By Margaret Heffernan
Ten years ago, when I was a CEO, women would come up to me to shake my hand; they had, they'd often say, never seen a female CEO in the flesh before. It was touching and odd, and I was confident it would soon be a thing of the past.
Now I'm not so sure. In 2009, everyone asked why there weren't many women at Davos -- and here we are in 2011 wondering exactly the same thing. Of the Fortune 1000, only 28 are led by women who continue to be absent in leadership roles in media, politics, science as well as my own field, high tech. With women taking the majority of graduate degrees, no one really believes there is a pipeline issue any more.
We all know there's still a problem and debate will continue to rage about why women's progress has stalled. But one of the reasons that is least discussed is universal: bias.
The Brain as Security Guard (or Why Peter Prefers Pepsi)
This is not about political correctness. It's about neurology. Quick lesson in how the brain works: imagine it is the security guard at your corporate headquarters. Lots of people flood in and not every single pass can be checked. Who gets in first and fastest? Those whom the guard has seen every day for the last five years. Familiarity is what the brain favors. The new and strange has a tough time gaining entrance.
This can apply to everything, important or trivial. We like people and products that share our initials. Carol is more likely to drink Coke while Peter prefers Pepsi. A meta-analysis of the most severe hurricanes between 1998 and 2005 showed that people were more likely to donate to relief funds if the hurricane's name shared their first initial: Kate and Katherine were more generous than, say, Zoe.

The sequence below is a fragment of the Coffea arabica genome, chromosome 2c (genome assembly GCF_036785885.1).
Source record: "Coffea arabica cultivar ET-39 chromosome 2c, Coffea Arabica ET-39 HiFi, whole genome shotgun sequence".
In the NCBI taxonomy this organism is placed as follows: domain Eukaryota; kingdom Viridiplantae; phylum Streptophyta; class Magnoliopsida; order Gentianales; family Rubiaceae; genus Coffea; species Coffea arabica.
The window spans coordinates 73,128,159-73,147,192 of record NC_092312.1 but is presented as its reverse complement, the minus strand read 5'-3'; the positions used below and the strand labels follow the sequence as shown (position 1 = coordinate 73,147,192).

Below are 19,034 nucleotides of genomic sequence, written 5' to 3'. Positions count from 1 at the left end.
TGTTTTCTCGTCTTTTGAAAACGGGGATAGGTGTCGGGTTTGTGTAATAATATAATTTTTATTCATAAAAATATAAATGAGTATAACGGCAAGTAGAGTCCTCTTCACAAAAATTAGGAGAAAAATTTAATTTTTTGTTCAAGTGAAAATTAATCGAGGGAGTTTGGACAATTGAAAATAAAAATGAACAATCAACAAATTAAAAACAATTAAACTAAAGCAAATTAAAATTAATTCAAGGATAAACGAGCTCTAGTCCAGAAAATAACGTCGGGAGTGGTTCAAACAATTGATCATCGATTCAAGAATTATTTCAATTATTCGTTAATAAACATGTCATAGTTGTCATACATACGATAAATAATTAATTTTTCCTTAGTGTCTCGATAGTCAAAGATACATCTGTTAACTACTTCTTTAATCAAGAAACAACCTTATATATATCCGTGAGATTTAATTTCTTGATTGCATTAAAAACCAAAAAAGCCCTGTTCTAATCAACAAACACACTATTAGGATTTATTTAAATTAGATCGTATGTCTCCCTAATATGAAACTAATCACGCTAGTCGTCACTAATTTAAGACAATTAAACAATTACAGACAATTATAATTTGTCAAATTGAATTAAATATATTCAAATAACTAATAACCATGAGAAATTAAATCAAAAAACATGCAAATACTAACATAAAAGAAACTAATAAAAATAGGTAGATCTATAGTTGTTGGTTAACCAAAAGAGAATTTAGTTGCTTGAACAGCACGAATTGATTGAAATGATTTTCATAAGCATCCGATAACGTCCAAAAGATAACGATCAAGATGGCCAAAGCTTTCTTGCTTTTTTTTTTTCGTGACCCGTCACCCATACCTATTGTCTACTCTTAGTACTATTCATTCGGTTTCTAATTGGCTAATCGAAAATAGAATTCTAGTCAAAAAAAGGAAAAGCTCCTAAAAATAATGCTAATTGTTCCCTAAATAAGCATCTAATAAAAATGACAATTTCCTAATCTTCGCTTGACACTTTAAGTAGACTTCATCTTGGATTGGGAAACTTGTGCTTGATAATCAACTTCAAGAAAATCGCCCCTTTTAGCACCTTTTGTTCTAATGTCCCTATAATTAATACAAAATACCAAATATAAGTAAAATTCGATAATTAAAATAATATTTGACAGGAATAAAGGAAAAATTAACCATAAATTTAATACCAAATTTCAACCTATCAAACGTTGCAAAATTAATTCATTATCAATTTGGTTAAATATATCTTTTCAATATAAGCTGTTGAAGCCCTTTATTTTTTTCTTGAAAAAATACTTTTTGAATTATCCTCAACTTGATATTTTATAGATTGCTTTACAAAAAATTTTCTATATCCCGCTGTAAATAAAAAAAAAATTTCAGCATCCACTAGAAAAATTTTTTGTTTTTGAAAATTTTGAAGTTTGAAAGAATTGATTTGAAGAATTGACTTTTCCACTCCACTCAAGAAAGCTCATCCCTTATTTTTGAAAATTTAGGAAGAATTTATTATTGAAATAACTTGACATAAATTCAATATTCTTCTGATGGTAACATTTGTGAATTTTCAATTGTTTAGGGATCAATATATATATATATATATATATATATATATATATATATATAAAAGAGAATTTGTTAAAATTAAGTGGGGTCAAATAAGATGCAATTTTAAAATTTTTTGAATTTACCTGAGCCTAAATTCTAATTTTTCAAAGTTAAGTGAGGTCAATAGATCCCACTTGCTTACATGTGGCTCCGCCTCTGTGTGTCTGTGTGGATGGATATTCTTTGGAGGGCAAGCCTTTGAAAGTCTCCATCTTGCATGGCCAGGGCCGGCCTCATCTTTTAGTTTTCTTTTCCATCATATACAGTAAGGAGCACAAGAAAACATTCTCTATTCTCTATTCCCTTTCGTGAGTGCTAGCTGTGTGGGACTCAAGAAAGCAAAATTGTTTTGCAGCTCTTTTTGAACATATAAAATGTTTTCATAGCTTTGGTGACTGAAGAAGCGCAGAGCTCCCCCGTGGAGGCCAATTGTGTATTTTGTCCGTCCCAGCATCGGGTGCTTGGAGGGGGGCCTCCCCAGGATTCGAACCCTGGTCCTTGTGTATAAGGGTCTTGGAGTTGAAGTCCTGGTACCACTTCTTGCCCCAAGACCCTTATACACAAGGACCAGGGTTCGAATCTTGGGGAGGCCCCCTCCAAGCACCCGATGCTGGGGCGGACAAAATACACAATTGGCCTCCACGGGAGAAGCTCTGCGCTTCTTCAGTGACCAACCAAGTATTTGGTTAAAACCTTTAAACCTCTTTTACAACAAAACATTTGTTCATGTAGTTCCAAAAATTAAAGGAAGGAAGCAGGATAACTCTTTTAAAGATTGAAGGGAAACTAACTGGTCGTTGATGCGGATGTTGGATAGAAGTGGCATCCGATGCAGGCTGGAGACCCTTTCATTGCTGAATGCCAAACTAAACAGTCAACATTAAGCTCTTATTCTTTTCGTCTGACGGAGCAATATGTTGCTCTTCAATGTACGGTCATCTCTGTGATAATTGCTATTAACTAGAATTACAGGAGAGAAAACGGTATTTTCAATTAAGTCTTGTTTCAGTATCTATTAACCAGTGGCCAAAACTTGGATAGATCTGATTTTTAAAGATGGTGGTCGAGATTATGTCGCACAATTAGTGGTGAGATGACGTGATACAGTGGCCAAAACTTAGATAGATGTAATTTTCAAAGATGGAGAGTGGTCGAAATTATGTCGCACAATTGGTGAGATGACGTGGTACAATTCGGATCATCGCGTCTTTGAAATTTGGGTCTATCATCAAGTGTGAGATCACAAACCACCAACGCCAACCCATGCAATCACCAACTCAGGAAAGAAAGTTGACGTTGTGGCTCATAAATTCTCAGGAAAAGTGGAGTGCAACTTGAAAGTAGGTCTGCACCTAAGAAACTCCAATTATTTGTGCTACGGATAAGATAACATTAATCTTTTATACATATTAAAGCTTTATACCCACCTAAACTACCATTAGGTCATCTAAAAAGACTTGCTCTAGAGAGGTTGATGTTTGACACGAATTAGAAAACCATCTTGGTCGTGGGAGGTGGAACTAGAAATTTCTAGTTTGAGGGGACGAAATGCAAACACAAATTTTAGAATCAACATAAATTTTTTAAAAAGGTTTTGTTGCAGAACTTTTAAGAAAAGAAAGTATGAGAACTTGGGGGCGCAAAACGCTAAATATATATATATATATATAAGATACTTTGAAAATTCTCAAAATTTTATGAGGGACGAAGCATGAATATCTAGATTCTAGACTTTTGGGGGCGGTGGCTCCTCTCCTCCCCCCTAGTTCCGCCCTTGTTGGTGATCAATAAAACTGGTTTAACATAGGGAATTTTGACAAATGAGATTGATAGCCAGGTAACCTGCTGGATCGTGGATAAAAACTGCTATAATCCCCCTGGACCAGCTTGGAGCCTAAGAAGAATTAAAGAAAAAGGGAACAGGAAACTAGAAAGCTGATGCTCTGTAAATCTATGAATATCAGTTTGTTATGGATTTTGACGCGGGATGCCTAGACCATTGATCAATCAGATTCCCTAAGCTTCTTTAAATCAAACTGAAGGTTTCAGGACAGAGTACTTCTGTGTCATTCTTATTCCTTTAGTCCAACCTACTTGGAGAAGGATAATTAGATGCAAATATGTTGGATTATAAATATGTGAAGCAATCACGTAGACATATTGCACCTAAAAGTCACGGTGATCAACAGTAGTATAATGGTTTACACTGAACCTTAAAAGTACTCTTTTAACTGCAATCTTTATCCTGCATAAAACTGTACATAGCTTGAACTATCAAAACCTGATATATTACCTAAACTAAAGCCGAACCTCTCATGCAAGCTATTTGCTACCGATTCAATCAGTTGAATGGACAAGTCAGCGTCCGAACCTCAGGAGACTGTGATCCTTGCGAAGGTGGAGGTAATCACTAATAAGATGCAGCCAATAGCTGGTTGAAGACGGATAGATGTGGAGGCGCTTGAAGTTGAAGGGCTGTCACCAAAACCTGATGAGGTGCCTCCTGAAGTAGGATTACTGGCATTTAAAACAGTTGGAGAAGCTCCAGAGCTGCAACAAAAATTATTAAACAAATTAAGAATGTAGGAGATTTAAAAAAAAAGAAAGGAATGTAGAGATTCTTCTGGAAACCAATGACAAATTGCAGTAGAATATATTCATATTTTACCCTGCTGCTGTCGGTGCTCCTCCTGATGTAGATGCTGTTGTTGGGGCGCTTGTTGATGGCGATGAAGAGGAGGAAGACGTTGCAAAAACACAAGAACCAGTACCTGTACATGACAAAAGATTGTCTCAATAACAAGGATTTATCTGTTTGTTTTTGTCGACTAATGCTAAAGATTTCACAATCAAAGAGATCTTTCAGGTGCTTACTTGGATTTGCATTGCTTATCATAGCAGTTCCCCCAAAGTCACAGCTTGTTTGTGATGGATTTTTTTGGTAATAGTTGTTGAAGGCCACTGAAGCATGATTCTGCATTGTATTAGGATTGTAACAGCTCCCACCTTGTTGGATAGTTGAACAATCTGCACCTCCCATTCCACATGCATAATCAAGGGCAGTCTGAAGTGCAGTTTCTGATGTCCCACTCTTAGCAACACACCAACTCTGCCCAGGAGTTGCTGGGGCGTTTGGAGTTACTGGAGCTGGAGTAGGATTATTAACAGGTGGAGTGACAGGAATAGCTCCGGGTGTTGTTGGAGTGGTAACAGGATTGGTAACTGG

More importantly, we favor people who look like us. There's some evidence showing we pick partners whose noses are about the same length and whose eyes are about as far apart as our own. We may think that opposites attract - but, overwhelmingly, they don't get married. We marry, and we hire, people pretty much like ourselves.
Liking What's Like Us
We are our own norms and feel safer with what we know. So we favor employees who look like us too. That's why, hoping to create the very best team I could, my first experience of hiring resulted in three liberal arts graduates under 5′6 who all had birthdays in the first half of June: they were all like me. That might also explain why the Vienna Philharmonic has yet to hire a single non-Aryan musician.
Our preference for familiarity leaves us willfully blind: unable or unwilling to see talent when it does not look like us, sound like us, think like us. It feels fine. It just doesn't work very well. And, at heart, this is why, even if you don't care about social justice, diversity matters so much to business. Hire a bunch of people just like yourself and you get ideas like yours, thinking styles like yours, and networks full of people just like you. You will all get along, sharing the same blind spot.
But if we want a wider range of talent, we need to accept a wider idea of what success looks like.(And you can test for your biases here.)